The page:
All day, pinging, beeping notifications. I was sure everyone must have known, but we’d shut them all out so effectively most were stunned. I started parroting an apologetic refrain: “Ha, I know: tell nobody then put it in The Guardian.” The response was affecting. Friends, casual acquaintances, total strangers, colleagues we’d not spoken to in years, telling us of their own fertility struggles. Conversations sprang up under the Facebook posts of friends. People took the time to seek me out and say I’d helped them, say thank you, say I was brave. I wasn’t.
Really, it was cowardly, a way of telling everyone without really telling anyone and having them know straightaway what it means, how it affects a person. And perhaps that's the thing: it’s less about people knowing how common miscarriages are and more about knowing what they actually involve.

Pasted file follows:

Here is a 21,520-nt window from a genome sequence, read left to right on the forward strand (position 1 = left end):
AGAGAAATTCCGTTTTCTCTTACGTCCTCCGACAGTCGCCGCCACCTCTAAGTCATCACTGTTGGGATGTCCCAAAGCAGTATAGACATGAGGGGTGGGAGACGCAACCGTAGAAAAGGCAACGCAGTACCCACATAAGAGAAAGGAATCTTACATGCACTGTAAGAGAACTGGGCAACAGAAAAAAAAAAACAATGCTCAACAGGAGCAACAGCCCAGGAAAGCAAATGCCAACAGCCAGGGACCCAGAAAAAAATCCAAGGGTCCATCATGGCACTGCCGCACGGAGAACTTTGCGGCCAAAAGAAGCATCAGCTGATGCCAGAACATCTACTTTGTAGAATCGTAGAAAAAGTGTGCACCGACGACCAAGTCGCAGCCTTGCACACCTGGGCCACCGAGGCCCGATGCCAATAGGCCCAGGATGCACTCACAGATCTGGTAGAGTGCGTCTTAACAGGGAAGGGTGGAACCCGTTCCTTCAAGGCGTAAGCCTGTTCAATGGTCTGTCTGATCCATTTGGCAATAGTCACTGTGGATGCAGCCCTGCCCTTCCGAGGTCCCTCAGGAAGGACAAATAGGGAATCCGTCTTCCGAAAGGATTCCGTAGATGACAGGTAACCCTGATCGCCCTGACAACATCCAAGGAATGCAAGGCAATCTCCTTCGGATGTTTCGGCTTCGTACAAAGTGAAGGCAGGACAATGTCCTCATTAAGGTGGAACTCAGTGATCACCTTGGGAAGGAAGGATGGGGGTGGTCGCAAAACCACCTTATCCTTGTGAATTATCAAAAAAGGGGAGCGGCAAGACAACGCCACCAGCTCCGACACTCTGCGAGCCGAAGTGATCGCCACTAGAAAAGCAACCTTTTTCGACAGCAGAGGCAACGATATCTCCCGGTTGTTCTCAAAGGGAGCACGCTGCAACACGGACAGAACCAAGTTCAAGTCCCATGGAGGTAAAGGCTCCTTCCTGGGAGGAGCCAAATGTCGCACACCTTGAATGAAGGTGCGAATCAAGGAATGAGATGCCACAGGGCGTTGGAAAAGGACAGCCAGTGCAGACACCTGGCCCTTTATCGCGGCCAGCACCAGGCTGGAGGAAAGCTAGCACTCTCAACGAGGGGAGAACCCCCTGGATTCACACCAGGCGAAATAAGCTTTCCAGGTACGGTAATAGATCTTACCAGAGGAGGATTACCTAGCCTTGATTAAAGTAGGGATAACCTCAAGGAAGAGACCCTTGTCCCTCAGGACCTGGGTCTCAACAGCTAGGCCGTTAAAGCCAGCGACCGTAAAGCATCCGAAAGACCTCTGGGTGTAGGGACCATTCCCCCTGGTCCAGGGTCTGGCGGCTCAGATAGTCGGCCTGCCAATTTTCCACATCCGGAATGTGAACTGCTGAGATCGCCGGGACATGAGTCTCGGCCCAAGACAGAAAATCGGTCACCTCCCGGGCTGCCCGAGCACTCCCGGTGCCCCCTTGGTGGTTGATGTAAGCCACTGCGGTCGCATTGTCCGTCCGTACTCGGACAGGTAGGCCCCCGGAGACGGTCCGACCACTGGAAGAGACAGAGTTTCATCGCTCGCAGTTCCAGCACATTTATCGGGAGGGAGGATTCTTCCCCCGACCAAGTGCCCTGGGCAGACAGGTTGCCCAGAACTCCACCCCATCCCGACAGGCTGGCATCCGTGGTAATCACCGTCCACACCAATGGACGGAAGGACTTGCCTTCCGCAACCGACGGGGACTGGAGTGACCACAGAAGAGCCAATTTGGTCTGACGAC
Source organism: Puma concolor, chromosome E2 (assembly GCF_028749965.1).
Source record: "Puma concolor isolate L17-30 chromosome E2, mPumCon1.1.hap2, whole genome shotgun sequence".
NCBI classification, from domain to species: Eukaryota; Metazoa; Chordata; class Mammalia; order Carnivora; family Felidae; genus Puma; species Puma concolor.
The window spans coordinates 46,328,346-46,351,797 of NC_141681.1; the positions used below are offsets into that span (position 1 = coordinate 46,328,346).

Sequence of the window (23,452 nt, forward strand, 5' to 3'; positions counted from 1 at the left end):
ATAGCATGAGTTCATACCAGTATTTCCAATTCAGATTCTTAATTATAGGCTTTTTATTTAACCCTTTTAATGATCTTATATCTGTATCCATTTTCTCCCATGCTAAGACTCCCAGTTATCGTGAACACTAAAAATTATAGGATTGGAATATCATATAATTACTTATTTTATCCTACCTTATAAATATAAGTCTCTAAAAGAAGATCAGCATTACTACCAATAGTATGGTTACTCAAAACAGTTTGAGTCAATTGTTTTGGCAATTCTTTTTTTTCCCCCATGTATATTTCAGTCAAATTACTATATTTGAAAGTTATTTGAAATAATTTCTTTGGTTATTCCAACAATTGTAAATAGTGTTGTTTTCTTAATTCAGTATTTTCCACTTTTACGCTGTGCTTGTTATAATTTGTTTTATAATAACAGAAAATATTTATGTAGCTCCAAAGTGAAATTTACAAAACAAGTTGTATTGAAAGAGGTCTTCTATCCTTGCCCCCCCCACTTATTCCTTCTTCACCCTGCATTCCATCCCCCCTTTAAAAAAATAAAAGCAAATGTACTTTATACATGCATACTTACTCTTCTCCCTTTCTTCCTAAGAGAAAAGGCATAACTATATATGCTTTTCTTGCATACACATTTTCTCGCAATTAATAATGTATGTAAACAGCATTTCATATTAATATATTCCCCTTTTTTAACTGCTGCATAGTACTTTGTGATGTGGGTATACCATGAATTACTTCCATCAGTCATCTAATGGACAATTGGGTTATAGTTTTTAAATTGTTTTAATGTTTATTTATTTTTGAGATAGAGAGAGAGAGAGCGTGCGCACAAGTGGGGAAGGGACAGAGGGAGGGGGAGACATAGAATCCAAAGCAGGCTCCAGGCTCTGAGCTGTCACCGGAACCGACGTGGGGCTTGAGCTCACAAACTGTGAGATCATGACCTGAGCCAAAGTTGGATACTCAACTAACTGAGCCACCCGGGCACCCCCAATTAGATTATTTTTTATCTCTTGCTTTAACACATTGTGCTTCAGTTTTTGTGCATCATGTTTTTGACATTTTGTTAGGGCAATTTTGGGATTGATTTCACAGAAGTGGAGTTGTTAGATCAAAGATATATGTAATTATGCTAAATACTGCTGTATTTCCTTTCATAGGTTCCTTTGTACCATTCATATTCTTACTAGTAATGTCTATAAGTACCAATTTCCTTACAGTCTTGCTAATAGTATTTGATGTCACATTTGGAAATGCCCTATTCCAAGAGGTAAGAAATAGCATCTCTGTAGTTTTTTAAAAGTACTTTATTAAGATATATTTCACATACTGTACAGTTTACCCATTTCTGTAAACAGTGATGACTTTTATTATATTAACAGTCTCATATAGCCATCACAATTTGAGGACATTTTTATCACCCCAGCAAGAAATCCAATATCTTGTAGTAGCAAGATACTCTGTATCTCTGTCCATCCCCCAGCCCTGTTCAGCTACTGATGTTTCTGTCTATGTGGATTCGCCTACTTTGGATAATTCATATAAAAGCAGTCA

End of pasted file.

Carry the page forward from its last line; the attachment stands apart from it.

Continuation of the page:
Even those few who knew were shocked to read the details. I knew a line about letting it “lump into my hand” might cause discomfort, but it felt necessary. People didn't know that could happen. We didn’t know that could happen. That you might need surgery, that you might be sent home to wait for it to leak away, that the grim physicality of miscarriage might take weeks. That when you’ve made something, of course it has to come out somehow. Of course.
Then beyond the immediate, all the rest. The slowness kills me. The world’s longest knockout punch. Having pregnancy symptoms disappear one by one breaks my heart every time. One day I realise I’m not knackered any more. That I haven’t felt queasy. That the new bra is once again too big. We use the little things as hollow comfort, petulantly order sushi and pour ourselves whisky. At least I can drink at that party. At least I can have a runny egg. At least that new dress will still fit. At least, at least, at least. And it is the least. It’s the very least, so bloody least that it feels like nothing at all.
I mourn the lost surprise of the first announcement when nobody knew you were trying. I mourn unfettered excitement. I flinch to think of the wary smiles of loved ones when we say we’re pregnant again, or remembering how we didn’t test the first time until I was four days late. Four days! We laugh slightly to think of it now. This morning I tested five days before I was due and snapped the test when it came up negative.